A couple of weeks ago we were able to travel to Morocco to live from within one of the toughest stage cycling events that an amateur cyclist can face: the Titan Desert. This test, which in 2018 has celebrated its thirteenth edition, travels through the Sahara desert in the area of Morocco through almost 700 kilometers in which both the legs and the head are tested. Inside video!
What is the Titan Desert?
The Titan Desert is a staged cycling event that takes place in the desert of the Morocco area. In total, almost 700 kilometers are traveled in a total of six stages of different types, with the different number of kilometers and different routes: there are more technical stages and others that require completing a larger route.
The test, created by Juan Porcar, reflects the best spirit of the classic Dakar, changing cars for bicycles
The test, created by the legendary Juan Porcar, a former pilot and first Spaniard who participated in the Dakar in 1982 (and which our fellow Motorpasión interviewed a few years ago), reflects the best spirit of the car competition: yes, changing the engines of cars by the legs of cyclists.
The whole test takes place in the desert of Morocco: in this edition, the first stage came from Boumalne Dades, in the center of Morocco, and the last stage had its goal in the Merzouga area, very close to the border with Algeria.
The winner of the test this year was Josep Betalu, who repeats the title for the third consecutive year; In the women’s category, in which the participation grew significantly this year, the winner was Ramona Gabriel Batalla, who also won the Titan in 2016.
The last two stages of the Titan Desert 2018
This year we have been able to enjoy the last two stages of the Titan Desert 2018, as well as the day-to-day activities of the participants, sharing meetings, meals and free time with them. A very special way to see how this original test really is.
Upon our arrival in Morocco, the fifth stage of the race was being played, in my opinion, one of the toughest of the whole race. This was the navigation stage, in which participants are offered the locations of the crossing and hydration points along 94 kilometers, but it is they who must find the most favorable path (the shortest or the one that is less technical or less uneven, according to the priorities of each one) by their own means.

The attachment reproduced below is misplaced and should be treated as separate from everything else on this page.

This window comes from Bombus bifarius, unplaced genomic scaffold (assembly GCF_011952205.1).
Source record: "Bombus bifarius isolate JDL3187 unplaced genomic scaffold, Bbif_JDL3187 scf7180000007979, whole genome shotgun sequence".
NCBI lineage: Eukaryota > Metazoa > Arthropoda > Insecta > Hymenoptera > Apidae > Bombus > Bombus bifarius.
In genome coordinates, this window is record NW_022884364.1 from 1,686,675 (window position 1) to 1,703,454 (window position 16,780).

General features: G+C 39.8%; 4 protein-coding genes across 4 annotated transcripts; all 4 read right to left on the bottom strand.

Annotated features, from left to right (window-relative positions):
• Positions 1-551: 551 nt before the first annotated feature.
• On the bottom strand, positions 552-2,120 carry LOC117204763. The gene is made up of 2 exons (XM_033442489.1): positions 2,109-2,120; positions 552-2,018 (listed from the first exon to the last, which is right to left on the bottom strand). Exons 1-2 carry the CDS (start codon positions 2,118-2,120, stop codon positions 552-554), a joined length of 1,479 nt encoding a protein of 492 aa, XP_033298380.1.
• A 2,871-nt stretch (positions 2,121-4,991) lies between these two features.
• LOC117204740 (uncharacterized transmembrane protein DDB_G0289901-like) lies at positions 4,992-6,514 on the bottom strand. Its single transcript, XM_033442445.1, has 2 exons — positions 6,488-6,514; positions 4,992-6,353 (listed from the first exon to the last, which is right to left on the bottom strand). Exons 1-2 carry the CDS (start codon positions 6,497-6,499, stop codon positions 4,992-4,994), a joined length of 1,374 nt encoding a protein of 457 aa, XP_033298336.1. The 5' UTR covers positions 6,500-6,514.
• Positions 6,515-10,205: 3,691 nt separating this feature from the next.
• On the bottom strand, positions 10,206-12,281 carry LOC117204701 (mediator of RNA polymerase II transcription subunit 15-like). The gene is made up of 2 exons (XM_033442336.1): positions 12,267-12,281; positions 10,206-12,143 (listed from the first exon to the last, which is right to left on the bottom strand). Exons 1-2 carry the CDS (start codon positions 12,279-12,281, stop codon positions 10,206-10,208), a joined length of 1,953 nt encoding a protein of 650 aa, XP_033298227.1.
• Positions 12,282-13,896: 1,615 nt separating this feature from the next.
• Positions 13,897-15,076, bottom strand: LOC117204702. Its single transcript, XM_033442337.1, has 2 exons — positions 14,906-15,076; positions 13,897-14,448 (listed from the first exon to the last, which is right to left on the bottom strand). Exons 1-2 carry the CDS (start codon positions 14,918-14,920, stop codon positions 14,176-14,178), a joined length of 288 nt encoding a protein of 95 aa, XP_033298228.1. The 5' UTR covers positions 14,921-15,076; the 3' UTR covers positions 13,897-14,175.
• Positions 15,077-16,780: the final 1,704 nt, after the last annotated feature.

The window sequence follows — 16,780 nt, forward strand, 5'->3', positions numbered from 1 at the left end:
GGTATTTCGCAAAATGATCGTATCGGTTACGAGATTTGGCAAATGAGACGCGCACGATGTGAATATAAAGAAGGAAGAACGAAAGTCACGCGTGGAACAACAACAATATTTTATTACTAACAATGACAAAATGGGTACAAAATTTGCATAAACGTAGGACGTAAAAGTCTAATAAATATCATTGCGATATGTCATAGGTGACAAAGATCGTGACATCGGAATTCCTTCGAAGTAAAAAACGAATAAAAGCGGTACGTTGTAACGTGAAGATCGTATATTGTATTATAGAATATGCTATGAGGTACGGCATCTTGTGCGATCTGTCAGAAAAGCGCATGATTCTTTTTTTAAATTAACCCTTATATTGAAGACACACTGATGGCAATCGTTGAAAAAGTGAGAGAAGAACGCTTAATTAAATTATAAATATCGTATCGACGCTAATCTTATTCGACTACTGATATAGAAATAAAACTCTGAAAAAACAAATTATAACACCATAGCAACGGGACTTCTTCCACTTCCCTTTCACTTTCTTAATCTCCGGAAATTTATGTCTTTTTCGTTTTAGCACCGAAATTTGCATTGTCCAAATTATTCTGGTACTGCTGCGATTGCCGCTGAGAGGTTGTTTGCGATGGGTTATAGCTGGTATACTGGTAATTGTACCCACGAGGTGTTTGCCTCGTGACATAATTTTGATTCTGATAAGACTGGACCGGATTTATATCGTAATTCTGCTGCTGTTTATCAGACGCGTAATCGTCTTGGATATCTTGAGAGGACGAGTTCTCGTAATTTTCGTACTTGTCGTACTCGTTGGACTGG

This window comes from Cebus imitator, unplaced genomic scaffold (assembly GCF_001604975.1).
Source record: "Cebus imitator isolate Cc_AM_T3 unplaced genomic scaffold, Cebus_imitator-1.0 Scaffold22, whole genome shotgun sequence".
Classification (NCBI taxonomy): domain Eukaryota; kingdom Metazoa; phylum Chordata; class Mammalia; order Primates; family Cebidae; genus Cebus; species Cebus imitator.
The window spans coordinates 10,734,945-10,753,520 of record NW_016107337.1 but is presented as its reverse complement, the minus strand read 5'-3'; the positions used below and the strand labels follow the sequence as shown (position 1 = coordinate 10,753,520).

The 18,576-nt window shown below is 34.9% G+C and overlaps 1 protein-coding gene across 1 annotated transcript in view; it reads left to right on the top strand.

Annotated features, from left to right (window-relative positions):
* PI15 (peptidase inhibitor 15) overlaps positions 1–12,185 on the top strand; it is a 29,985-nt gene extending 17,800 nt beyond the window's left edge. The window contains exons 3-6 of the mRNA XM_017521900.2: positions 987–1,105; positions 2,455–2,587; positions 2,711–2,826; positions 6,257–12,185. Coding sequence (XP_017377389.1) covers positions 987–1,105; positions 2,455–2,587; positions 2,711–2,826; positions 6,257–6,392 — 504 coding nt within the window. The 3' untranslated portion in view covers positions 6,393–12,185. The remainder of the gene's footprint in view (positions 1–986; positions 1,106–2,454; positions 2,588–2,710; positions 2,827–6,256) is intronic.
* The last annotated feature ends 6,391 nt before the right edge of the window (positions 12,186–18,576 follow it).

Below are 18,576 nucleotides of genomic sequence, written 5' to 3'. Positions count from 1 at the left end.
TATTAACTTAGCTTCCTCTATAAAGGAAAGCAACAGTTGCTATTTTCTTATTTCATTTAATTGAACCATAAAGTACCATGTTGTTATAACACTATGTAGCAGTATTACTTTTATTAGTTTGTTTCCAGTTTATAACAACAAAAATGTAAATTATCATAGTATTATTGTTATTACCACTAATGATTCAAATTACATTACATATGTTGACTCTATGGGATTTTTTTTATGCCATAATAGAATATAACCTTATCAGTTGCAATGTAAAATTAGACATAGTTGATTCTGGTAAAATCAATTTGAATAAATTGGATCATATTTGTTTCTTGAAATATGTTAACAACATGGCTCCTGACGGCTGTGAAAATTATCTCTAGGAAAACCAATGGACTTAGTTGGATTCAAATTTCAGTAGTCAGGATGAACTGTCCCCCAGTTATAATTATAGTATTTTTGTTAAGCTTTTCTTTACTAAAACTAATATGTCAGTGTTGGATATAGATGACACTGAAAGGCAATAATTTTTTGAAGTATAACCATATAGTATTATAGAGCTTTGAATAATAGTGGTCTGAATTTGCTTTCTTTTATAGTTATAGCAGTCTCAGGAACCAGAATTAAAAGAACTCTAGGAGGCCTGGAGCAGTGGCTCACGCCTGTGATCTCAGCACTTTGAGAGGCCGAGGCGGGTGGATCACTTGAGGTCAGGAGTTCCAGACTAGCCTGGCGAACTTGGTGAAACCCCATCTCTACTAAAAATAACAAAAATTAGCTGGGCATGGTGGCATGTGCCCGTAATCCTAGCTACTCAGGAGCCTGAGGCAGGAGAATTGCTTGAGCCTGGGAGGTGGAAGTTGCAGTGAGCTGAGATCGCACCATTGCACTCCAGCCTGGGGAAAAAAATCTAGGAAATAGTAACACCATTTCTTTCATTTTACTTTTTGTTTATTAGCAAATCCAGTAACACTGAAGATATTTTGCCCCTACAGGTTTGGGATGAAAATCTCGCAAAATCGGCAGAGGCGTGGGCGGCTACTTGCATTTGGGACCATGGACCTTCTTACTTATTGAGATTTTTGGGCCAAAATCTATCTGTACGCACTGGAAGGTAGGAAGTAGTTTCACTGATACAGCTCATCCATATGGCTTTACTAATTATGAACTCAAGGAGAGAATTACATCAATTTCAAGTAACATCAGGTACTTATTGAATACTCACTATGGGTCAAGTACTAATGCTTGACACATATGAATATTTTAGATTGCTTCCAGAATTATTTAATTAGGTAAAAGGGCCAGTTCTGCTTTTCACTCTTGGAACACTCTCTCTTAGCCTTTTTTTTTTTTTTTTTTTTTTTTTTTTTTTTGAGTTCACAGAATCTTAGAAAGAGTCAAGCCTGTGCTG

Personally, I am very capable of getting lost inside the Country House and many times even using GPS, it seems a feat to be able to find the right path in the middle of what is literally a sea of sand. . The first to reach the goal took between three and four hours to finish the stage, but the flow of cyclists did not stop until the almost ten hours elapsed since the beginning of it.
The final stage, the next day, began and ended in the Merzouga area, very close to the border with Algeria. It was a stage with less mileage but with greater technical difficulty, as cyclists had to face slopes, stony terrain, dune cords and even cross a small river a few kilometers before reaching the finish line.
The Titan Desert 2018 inside
Above all, the Titan Desert is a test of personal stories: the fact of living with participants and family members for a few days in the same desert made us participate in everything they were living and that we had the emotions in full bloom.
Perhaps two of the most incredible stories of the participants of the Titan Desert 2018 were Alex Roca and Pablo Antuña. Alex Roca was the first person with cerebral palsy, with a physical disability of 76%, who participated in the race. He did it in tandem with his uncle, who was pedaling with him, his brother and two other friends. Alex was able to complete the first three stages of the race: more than 350 kilometers by bicycle through the desert that makes him a champion.
Pablo Antuña, only 16 years old, is the youngest participant in the history of the Titan Desert : last year he traveled to Morocco to see his father run, who participated in the 2017 edition, and this year he decided to put on the coves , take the bike and travel the almost 700 kilometers of the test with him. And, despite the difficulties (he suffered a strong episode of dehydration in one of the stages) he managed to complete the test and become a whole “Titan”.
The Titan Desert is undoubtedly a story race: that of each of the 600 participants who take the exit
These are only two very striking stories, but among the 600 participants of the test there are many others: some of self-improvement, others solidarity, many speak to us of the desire to be tested. All these stories are those that give a human dimension to the Titan that, personally, I had not seen in other races.
The coexistence between all the participants in the jaimas camp , which moves along with the cyclists along the entire route of the Titan Desert, is also noteworthy. A camp where everyone is equal, they all sleep in camel hair tents, eat together and share leisure time. A true “mobile community” that gives meaning to the race.
Perhaps the most striking part of the test is that, although at first glance it may seem like a “bullshit” (700 kilometers through the desert by bicycle is not turkey mucus) the participants are amateur cyclists, and most of them finish the career.
A great experience and a nice way to test yourself if you have two wheels.